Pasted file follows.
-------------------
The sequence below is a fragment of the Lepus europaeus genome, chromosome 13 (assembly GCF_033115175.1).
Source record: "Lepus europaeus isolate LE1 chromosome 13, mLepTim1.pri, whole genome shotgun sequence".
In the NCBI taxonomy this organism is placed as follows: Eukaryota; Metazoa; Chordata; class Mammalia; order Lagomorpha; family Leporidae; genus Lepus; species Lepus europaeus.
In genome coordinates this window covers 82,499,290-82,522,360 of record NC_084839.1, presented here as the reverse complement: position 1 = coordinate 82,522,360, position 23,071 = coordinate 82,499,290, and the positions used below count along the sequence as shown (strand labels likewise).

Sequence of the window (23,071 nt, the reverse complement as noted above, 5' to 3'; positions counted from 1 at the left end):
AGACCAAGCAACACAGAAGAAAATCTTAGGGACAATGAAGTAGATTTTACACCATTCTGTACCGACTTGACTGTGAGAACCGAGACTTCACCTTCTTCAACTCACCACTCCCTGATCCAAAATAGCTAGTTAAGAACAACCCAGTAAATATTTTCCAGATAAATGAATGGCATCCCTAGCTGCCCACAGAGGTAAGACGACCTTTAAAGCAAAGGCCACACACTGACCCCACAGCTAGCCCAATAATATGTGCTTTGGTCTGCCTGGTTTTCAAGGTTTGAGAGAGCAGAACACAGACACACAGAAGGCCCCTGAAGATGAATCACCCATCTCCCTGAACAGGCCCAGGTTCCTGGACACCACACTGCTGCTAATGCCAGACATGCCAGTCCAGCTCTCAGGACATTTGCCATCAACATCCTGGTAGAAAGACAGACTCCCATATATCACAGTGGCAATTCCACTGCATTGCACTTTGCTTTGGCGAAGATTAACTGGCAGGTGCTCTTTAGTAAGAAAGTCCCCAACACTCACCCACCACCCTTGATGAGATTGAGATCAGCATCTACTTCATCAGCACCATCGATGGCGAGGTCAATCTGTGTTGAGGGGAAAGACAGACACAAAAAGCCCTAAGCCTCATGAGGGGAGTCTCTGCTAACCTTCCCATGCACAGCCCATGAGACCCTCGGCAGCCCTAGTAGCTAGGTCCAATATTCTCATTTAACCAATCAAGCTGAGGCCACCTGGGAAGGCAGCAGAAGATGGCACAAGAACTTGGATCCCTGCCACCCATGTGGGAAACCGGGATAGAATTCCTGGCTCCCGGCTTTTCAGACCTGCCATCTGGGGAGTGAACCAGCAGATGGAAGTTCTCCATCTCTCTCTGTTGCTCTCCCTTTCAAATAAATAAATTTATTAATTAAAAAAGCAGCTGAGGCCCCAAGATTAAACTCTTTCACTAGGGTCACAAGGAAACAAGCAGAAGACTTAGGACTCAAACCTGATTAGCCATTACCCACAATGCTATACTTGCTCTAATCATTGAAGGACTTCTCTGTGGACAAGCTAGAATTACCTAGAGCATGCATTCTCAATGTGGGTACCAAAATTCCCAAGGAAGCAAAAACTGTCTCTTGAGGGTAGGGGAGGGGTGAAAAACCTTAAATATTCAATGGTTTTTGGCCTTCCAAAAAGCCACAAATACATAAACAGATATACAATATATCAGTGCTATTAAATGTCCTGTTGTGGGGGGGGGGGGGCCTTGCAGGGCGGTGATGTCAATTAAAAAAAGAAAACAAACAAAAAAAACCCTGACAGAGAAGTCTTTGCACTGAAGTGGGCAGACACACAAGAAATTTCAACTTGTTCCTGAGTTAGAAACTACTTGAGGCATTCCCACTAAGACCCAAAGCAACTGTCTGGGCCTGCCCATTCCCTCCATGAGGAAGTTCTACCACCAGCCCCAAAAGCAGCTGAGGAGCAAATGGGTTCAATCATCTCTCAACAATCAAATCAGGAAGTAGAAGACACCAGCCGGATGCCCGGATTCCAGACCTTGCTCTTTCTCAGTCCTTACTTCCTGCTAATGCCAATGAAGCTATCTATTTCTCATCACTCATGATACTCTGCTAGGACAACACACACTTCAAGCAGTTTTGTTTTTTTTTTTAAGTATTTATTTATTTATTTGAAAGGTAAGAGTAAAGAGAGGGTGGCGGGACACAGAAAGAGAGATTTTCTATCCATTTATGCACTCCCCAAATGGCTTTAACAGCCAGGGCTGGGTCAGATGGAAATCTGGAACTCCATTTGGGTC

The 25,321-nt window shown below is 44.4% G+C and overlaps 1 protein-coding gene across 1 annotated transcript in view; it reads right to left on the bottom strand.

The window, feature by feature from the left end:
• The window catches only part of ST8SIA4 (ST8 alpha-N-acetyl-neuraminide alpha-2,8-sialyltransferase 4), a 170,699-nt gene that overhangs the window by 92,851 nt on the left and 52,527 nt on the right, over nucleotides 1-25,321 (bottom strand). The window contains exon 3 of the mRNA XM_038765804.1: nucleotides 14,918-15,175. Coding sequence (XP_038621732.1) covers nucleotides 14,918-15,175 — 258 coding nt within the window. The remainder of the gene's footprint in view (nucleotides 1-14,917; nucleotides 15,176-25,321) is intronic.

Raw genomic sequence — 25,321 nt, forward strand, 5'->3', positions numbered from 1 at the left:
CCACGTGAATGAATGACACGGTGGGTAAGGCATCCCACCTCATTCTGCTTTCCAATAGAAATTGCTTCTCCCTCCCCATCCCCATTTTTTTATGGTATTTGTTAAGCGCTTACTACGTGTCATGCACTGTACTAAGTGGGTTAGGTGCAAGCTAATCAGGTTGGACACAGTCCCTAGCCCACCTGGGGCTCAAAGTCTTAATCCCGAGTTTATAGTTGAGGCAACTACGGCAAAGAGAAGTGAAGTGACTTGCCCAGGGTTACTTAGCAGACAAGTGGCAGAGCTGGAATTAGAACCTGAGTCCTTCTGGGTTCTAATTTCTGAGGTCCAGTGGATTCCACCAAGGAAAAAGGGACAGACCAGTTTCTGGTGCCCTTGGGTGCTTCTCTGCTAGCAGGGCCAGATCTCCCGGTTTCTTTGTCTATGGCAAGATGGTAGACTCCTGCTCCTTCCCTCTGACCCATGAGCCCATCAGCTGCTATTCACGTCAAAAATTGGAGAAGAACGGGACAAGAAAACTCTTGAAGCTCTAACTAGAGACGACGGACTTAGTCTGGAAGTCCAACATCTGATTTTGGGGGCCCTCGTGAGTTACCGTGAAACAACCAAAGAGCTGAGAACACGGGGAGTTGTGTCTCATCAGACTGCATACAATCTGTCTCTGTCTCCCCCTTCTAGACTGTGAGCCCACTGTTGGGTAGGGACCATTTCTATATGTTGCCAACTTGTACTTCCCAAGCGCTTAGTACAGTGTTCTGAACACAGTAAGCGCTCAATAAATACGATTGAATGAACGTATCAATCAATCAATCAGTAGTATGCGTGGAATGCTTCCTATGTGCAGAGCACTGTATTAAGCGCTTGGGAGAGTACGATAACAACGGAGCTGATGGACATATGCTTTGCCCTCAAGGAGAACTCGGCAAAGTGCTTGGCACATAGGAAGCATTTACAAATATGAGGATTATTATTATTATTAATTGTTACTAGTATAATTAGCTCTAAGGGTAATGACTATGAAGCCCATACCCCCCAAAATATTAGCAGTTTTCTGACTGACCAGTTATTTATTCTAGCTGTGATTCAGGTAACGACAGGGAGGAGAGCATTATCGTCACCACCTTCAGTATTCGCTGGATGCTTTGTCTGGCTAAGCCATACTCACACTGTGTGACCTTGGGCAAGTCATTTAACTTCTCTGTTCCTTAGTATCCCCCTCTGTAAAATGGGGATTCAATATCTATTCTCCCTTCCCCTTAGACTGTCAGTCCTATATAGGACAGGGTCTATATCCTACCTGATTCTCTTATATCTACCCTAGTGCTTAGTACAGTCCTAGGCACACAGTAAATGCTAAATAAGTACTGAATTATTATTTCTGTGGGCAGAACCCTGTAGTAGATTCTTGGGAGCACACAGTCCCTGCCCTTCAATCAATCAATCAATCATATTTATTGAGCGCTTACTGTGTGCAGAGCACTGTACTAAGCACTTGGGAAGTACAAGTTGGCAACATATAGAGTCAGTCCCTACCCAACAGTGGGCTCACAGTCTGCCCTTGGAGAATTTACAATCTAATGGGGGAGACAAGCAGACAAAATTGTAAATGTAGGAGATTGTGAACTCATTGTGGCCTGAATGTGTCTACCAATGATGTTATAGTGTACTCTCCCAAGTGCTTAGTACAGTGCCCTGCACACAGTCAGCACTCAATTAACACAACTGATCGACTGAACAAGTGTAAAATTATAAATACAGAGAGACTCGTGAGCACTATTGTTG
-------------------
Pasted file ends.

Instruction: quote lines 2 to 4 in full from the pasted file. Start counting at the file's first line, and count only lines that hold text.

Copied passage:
Source record: "Lepus europaeus isolate LE1 chromosome 13, mLepTim1.pri, whole genome shotgun sequence".
In the NCBI taxonomy this organism is placed as follows: Eukaryota; Metazoa; Chordata; class Mammalia; order Lagomorpha; family Leporidae; genus Lepus; species Lepus europaeus.
In genome coordinates this window covers 82,499,290-82,522,360 of record NC_084839.1, presented here as the reverse complement: position 1 = coordinate 82,522,360, position 23,071 = coordinate 82,499,290, and the positions used below count along the sequence as shown (strand labels likewise).